Lawrence Wittner: The United States is a very wealthy nation, but when it spends 55 percent of its annual budget on the military, as it now does, it is almost inevitable that its education, health care, housing, parks and recreational facilities, and infrastructure will suffer.
Madeline Janis: I wanted to see working people, middle-class and especially poor people down at the “ropes,” pulling council members and their staff aside and talking about how things should be done. I wanted the “people” to learn how to own the place.
Shamus Cooke: The U.S. is creating the conditions for war in a region that is already boiling over from decades of U.S. backed dictators combined with past U.S. military aggression.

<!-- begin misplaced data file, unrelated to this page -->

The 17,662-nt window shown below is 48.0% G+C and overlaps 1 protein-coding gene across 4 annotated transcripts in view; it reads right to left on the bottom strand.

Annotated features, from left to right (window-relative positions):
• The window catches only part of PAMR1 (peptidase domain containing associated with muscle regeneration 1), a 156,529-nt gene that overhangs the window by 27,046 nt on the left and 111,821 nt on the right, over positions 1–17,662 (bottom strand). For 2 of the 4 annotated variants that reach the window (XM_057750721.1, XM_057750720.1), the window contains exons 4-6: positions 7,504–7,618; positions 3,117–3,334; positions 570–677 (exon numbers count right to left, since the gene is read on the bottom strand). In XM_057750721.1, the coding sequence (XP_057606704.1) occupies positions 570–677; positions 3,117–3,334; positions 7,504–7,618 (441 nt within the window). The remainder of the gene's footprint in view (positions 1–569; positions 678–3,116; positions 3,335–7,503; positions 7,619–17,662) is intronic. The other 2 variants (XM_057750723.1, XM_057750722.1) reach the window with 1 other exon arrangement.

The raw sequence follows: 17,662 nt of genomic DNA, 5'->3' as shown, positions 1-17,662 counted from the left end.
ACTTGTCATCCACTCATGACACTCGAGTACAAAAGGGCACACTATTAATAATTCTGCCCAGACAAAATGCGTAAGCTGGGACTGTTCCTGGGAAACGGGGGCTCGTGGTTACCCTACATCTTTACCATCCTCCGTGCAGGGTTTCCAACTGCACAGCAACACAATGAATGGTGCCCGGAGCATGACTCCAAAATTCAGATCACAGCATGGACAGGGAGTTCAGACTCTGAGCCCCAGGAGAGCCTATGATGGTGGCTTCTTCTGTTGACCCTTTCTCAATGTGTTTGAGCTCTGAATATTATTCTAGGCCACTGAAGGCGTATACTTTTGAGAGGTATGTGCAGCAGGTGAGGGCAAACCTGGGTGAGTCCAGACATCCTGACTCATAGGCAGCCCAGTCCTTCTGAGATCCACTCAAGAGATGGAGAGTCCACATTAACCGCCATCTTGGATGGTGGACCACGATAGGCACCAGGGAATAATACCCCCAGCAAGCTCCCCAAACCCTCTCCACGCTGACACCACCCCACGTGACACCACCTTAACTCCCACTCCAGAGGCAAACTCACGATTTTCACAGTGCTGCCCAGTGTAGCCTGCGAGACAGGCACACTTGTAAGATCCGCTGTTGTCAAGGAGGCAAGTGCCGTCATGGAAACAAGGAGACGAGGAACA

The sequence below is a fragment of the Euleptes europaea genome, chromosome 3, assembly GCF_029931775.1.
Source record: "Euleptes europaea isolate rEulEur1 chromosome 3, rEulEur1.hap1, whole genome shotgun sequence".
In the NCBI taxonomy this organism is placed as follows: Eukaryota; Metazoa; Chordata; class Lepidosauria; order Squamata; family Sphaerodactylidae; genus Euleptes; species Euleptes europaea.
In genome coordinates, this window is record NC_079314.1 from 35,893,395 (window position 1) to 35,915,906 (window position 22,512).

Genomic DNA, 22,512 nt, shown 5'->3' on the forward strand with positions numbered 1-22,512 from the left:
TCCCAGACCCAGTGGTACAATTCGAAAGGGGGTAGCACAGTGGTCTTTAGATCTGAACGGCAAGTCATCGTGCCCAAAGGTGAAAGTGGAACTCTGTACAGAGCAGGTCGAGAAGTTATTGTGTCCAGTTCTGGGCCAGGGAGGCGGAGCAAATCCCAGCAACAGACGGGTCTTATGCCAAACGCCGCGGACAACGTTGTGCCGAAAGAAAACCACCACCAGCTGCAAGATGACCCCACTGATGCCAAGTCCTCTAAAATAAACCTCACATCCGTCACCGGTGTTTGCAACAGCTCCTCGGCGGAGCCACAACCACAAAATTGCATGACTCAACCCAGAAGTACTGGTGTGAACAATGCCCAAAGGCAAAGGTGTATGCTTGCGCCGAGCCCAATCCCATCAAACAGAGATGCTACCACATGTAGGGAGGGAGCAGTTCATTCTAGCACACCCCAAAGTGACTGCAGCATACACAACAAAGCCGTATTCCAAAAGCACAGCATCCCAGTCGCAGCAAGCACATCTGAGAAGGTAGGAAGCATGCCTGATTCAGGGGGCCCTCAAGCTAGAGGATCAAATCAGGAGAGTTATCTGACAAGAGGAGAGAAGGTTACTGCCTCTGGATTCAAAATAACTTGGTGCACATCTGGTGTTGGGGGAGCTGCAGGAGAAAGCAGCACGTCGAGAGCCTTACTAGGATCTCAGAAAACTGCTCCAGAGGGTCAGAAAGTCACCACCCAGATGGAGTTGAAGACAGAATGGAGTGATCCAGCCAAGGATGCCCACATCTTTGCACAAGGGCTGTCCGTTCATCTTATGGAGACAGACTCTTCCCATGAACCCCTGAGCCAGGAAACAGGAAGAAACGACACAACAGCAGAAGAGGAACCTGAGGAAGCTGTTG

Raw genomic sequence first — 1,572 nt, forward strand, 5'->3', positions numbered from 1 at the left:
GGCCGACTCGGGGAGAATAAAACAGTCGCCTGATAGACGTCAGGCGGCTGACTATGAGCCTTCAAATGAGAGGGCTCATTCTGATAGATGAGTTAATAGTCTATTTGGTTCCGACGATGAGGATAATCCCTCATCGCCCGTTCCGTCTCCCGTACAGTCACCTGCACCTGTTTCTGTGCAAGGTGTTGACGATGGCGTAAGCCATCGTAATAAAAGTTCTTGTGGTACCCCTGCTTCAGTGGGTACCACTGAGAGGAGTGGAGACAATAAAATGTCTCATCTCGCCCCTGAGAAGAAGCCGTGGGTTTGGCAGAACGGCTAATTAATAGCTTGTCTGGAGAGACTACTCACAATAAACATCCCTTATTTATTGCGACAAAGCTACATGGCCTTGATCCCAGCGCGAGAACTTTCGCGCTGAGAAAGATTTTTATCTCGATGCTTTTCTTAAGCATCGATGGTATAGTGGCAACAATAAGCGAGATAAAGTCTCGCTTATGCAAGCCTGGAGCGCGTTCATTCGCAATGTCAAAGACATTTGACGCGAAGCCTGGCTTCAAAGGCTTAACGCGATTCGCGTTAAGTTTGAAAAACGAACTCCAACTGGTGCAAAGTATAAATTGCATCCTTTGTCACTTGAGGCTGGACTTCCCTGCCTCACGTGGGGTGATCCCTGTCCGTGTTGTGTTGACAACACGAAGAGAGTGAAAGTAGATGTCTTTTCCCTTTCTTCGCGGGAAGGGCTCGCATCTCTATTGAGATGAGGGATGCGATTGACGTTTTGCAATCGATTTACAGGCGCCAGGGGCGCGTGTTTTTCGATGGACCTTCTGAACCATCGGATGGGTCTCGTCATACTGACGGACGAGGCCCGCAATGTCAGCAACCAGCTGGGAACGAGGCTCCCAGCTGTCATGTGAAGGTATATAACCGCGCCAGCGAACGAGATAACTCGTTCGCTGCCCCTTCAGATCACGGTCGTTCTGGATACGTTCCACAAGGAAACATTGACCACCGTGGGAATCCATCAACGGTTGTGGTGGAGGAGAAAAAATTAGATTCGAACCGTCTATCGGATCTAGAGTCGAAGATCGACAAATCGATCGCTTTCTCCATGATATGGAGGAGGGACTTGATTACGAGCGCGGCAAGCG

Gareth Porter: This week’s Taliban attacks on multiple targets in Kabul, including the U.S. Embassy and U.S.-NATO headquarters, are the latest and most spectacular of a long series of operations that have given the insurgents the upper hand in establishing the narrative of the war as perceived by the Afghan population.
James Rhodes: Washington continues to recruit young men and women under the mantra “we support our troops.” That may be true, but America does not support its VETERANS!
Steven Conn: For thirty years inflation has not been a serious threat to the American economy, yet politicians and pundits continually fret about it. The never-ending worry about inflation is like fighting the last war rather than the current one. What’s needed today is a war on unemployment and wage stagnation, not inflation.
Robert Reich: Tea Partiers have almost as much contempt for big business and the Street as they do for government. After all, the Tea Party was born in anger over the Wall Street bailout. This is the heart of the civil war in the GOP.